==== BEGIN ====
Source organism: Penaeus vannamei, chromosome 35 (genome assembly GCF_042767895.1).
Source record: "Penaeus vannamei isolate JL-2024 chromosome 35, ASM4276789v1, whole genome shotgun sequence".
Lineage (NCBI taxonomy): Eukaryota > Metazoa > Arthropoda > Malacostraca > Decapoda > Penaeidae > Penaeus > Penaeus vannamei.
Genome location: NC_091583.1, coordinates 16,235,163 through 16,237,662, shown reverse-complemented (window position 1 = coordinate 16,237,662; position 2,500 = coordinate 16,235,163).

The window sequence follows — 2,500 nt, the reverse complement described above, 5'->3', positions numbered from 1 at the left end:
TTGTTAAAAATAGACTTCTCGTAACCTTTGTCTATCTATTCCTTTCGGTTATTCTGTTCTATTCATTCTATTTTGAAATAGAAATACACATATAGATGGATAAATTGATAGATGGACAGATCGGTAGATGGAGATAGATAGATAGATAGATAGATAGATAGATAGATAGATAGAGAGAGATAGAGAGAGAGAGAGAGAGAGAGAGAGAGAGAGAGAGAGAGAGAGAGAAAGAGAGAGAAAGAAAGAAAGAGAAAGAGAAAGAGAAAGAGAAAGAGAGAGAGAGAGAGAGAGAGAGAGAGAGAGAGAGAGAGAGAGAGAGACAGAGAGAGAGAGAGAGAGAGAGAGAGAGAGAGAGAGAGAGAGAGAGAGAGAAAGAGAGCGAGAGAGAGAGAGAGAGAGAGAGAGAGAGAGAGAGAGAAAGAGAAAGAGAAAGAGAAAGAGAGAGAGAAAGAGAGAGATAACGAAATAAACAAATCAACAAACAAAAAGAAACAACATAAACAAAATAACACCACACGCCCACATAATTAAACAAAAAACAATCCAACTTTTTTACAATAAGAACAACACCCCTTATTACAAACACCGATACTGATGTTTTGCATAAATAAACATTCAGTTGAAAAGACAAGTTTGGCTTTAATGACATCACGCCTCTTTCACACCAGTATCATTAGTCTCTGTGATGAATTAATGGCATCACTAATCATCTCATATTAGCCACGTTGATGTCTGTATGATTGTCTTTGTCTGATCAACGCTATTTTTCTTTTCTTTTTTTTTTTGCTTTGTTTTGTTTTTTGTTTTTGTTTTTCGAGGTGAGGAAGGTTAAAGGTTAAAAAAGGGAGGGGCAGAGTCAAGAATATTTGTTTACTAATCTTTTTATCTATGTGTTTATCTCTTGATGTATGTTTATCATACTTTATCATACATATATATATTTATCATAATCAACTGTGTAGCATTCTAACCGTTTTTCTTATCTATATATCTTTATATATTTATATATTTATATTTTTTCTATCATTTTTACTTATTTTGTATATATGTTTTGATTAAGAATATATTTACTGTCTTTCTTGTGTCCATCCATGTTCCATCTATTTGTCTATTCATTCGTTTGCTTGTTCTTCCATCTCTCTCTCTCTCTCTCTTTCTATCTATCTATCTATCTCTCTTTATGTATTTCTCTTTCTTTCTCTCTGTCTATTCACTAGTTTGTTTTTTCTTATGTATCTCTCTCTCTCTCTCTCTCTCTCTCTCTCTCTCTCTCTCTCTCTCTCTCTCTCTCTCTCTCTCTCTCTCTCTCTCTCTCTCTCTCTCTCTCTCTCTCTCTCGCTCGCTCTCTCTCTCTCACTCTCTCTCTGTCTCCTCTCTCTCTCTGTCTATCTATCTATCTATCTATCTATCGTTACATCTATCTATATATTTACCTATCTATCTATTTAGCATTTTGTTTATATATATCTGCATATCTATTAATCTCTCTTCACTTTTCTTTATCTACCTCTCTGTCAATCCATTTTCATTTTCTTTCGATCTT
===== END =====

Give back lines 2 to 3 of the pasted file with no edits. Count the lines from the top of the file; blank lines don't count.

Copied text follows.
Source record: "Penaeus vannamei isolate JL-2024 chromosome 35, ASM4276789v1, whole genome shotgun sequence".
Lineage (NCBI taxonomy): Eukaryota > Metazoa > Arthropoda > Malacostraca > Decapoda > Penaeidae > Penaeus > Penaeus vannamei.